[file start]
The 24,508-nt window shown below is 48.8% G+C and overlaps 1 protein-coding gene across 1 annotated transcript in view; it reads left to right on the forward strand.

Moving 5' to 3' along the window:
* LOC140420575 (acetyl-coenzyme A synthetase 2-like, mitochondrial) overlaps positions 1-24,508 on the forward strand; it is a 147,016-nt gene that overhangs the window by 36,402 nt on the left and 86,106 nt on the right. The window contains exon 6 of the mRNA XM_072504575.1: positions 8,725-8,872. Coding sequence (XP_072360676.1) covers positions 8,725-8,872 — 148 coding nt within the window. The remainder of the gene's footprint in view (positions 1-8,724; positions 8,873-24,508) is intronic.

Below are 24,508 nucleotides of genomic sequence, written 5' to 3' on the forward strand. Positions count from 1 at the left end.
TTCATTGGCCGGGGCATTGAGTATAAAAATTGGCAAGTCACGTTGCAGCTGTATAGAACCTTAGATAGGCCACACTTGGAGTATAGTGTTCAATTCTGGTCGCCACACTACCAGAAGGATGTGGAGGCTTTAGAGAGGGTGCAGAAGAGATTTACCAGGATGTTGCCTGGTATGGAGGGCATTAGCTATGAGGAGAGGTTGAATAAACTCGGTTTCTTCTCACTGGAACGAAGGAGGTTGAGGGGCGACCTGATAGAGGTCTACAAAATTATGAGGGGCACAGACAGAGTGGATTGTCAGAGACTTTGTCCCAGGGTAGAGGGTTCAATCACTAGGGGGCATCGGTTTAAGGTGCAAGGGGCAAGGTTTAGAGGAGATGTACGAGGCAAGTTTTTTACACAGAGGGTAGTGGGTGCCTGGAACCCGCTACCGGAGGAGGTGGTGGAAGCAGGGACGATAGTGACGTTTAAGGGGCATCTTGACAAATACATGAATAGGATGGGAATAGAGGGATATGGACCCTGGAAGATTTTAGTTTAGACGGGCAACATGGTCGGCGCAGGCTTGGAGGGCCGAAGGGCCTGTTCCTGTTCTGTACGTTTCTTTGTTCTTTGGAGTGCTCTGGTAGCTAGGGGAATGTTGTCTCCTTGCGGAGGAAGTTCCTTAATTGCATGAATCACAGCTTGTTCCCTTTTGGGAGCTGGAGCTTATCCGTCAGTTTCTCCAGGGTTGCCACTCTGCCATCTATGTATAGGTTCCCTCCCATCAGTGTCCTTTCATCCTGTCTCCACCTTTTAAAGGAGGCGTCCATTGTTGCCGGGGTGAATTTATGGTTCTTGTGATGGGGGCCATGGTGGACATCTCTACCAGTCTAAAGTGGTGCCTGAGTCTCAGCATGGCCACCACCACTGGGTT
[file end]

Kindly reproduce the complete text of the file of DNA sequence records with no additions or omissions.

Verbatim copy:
The 24,508-nt window shown below is 48.8% G+C and overlaps 1 protein-coding gene across 1 annotated transcript in view; it reads left to right on the forward strand.

Moving 5' to 3' along the window:
* LOC140420575 (acetyl-coenzyme A synthetase 2-like, mitochondrial) overlaps positions 1-24,508 on the forward strand; it is a 147,016-nt gene that overhangs the window by 36,402 nt on the left and 86,106 nt on the right. The window contains exon 6 of the mRNA XM_072504575.1: positions 8,725-8,872. Coding sequence (XP_072360676.1) covers positions 8,725-8,872 — 148 coding nt within the window. The remainder of the gene's footprint in view (positions 1-8,724; positions 8,873-24,508) is intronic.

Below are 24,508 nucleotides of genomic sequence, written 5' to 3' on the forward strand. Positions count from 1 at the left end.
TTCATTGGCCGGGGCATTGAGTATAAAAATTGGCAAGTCACGTTGCAGCTGTATAGAACCTTAGATAGGCCACACTTGGAGTATAGTGTTCAATTCTGGTCGCCACACTACCAGAAGGATGTGGAGGCTTTAGAGAGGGTGCAGAAGAGATTTACCAGGATGTTGCCTGGTATGGAGGGCATTAGCTATGAGGAGAGGTTGAATAAACTCGGTTTCTTCTCACTGGAACGAAGGAGGTTGAGGGGCGACCTGATAGAGGTCTACAAAATTATGAGGGGCACAGACAGAGTGGATTGTCAGAGACTTTGTCCCAGGGTAGAGGGTTCAATCACTAGGGGGCATCGGTTTAAGGTGCAAGGGGCAAGGTTTAGAGGAGATGTACGAGGCAAGTTTTTTACACAGAGGGTAGTGGGTGCCTGGAACCCGCTACCGGAGGAGGTGGTGGAAGCAGGGACGATAGTGACGTTTAAGGGGCATCTTGACAAATACATGAATAGGATGGGAATAGAGGGATATGGACCCTGGAAGATTTTAGTTTAGACGGGCAACATGGTCGGCGCAGGCTTGGAGGGCCGAAGGGCCTGTTCCTGTTCTGTACGTTTCTTTGTTCTTTGGAGTGCTCTGGTAGCTAGGGGAATGTTGTCTCCTTGCGGAGGAAGTTCCTTAATTGCATGAATCACAGCTTGTTCCCTTTTGGGAGCTGGAGCTTATCCGTCAGTTTCTCCAGGGTTGCCACTCTGCCATCTATGTATAGGTTCCCTCCCATCAGTGTCCTTTCATCCTGTCTCCACCTTTTAAAGGAGGCGTCCATTGTTGCCGGGGTGAATTTATGGTTCTTGTGATGGGGGCCATGGTGGACATCTCTACCAGTCTAAAGTGGTGCCTGAGTCTCAGCATGGCCACCACCACTGGGTT